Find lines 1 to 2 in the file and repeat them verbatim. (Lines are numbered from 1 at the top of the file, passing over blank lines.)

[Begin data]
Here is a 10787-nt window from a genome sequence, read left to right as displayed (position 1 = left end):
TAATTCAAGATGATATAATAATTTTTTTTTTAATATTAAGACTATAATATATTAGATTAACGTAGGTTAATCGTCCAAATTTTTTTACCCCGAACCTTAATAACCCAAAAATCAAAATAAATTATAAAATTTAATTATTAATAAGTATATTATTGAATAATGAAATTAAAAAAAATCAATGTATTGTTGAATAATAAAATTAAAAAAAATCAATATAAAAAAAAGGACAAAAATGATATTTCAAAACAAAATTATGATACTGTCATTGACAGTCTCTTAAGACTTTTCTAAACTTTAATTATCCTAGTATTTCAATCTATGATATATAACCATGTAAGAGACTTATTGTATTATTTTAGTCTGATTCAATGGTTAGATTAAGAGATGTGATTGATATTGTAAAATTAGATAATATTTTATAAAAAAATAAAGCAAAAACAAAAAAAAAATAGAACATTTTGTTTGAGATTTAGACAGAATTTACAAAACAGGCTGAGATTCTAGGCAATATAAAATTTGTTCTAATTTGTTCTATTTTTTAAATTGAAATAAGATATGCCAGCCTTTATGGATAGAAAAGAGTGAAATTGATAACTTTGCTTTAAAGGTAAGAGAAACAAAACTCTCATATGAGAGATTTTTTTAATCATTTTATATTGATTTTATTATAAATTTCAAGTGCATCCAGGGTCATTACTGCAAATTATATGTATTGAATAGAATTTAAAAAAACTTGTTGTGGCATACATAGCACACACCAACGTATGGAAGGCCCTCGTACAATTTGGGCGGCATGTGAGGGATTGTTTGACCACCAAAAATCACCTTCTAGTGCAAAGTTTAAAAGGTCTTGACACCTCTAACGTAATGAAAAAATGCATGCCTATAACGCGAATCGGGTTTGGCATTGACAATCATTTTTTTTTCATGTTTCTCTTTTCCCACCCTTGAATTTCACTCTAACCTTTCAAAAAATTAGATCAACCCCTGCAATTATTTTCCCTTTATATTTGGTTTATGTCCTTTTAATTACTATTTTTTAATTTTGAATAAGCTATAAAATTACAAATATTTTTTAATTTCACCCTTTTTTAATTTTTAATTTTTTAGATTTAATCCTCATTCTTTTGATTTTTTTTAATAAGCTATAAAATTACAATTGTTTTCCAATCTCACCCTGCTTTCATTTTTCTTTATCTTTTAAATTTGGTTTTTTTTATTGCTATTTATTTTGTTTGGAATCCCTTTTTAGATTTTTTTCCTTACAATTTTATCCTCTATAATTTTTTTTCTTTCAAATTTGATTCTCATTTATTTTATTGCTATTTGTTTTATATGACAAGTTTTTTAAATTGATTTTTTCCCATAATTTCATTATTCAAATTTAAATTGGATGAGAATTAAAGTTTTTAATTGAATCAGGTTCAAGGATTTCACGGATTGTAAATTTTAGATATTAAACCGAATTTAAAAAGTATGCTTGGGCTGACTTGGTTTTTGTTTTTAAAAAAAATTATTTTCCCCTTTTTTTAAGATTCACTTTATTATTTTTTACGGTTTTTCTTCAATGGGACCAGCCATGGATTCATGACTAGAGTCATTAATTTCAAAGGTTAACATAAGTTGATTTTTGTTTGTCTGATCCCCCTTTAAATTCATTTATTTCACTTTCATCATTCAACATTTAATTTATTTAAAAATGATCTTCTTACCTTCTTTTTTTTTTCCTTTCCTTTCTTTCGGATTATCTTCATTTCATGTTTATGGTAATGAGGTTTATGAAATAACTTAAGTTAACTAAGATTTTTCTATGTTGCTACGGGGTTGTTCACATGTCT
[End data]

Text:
Here is a 10787-nt window from a genome sequence, read left to right as displayed (position 1 = left end):
TAATTCAAGATGATATAATAATTTTTTTTTTAATATTAAGACTATAATATATTAGATTAACGTAGGTTAATCGTCCAAATTTTTTTACCCCGAACCTTAATAACCCAAAAATCAAAATAAATTATAAAATTTAATTATTAATAAGTATATTATTGAATAATGAAATTAAAAAAAATCAATGTATTGTTGAATAATAAAATTAAAAAAAATCAATATAAAAAAAAGGACAAAAATGATATTTCAAAACAAAATTATGATACTGTCATTGACAGTCTCTTAAGACTTTTCTAAACTTTAATTATCCTAGTATTTCAATCTATGATATATAACCATGTAAGAGACTTATTGTATTATTTTAGTCTGATTCAATGGTTAGATTAAGAGATGTGATTGATATTGTAAAATTAGATAATATTTTATAAAAAAATAAAGCAAAAACAAAAAAAAAATAGAACATTTTGTTTGAGATTTAGACAGAATTTACAAAACAGGCTGAGATTCTAGGCAATATAAAATTTGTTCTAATTTGTTCTATTTTTTAAATTGAAATAAGATATGCCAGCCTTTATGGATAGAAAAGAGTGAAATTGATAACTTTGCTTTAAAGGTAAGAGAAACAAAACTCTCATATGAGAGATTTTTTTAATCATTTTATATTGATTTTATTATAAATTTCAAGTGCATCCAGGGTCATTACTGCAAATTATATGTATTGAATAGAATTTAAAAAAACTTGTTGTGGCATACATAGCACACACCAACGTATGGAAGGCCCTCGTACAATTTGGGCGGCATGTGAGGGATTGTTTGACCACCAAAAATCACCTTCTAGTGCAAAGTTTAAAAGGTCTTGACACCTCTAACGTAATGAAAAAATGCATGCCTATAACGCGAATCGGGTTTGGCATTGACAATCATTTTTTTTTCATGTTTCTCTTTTCCCACCCTTGAATTTCACTCTAACCTTTCAAAAAATTAGATCAACCCCTGCAATTATTTTCCCTTTATATTTGGTTTATGTCCTTTTAATTACTATTTTTTAATTTTGAATAAGCTATAAAATTACAAATATTTTTTAATTTCACCCTTTTTTAATTTTTAATTTTTTAGATTTAATCCTCATTCTTTTGATTTTTTTTAATAAGCTATAAAATTACAATTGTTTTCCAATCTCACCCTGCTTTCATTTTTCTTTATCTTTTAAATTTGGTTTTTTTTATTGCTATTTATTTTGTTTGGAATCCCTTTTTAGATTTTTTTCCTTACAATTTTATCCTCTATAATTTTTTTTCTTTCAAATTTGATTCTCATTTATTTTATTGCTATTTGTTTTATATGACAAGTTTTTTAAATTGATTTTTTCCCATAATTTCATTATTCAAATTTAAATTGGATGAGAATTAAAGTTTTTAATTGAATCAGGTTCAAGGATTTCACGGATTGTAAATTTTAGATATTAAACCGAATTTAAAAAGTATGCTTGGGCTGACTTGGTTTTTGTTTTTAAAAAAAATTATTTTCCCCTTTTTTTAAGATTCACTTTATTATTTTTTACGGTTTTTCTTCAATGGGACCAGCCATGGATTCATGACTAGAGTCATTAATTTCAAAGGTTAACATAAGTTGATTTTTGTTTGTCTGATCCCCCTTTAAATTCATTTATTTCACTTTCATCATTCAACATTTAATTTATTTAAAAATGATCTTCTTACCTTCTTTTTTTTTTCCTTTCCTTTCTTTCGGATTATCTTCATTTCATGTTTATGGTAATGAGGTTTATGAAATAACTTAAGTTAACTAAGATTTTTCTATGTTGCTACGGGGTTGTTCACATGTCT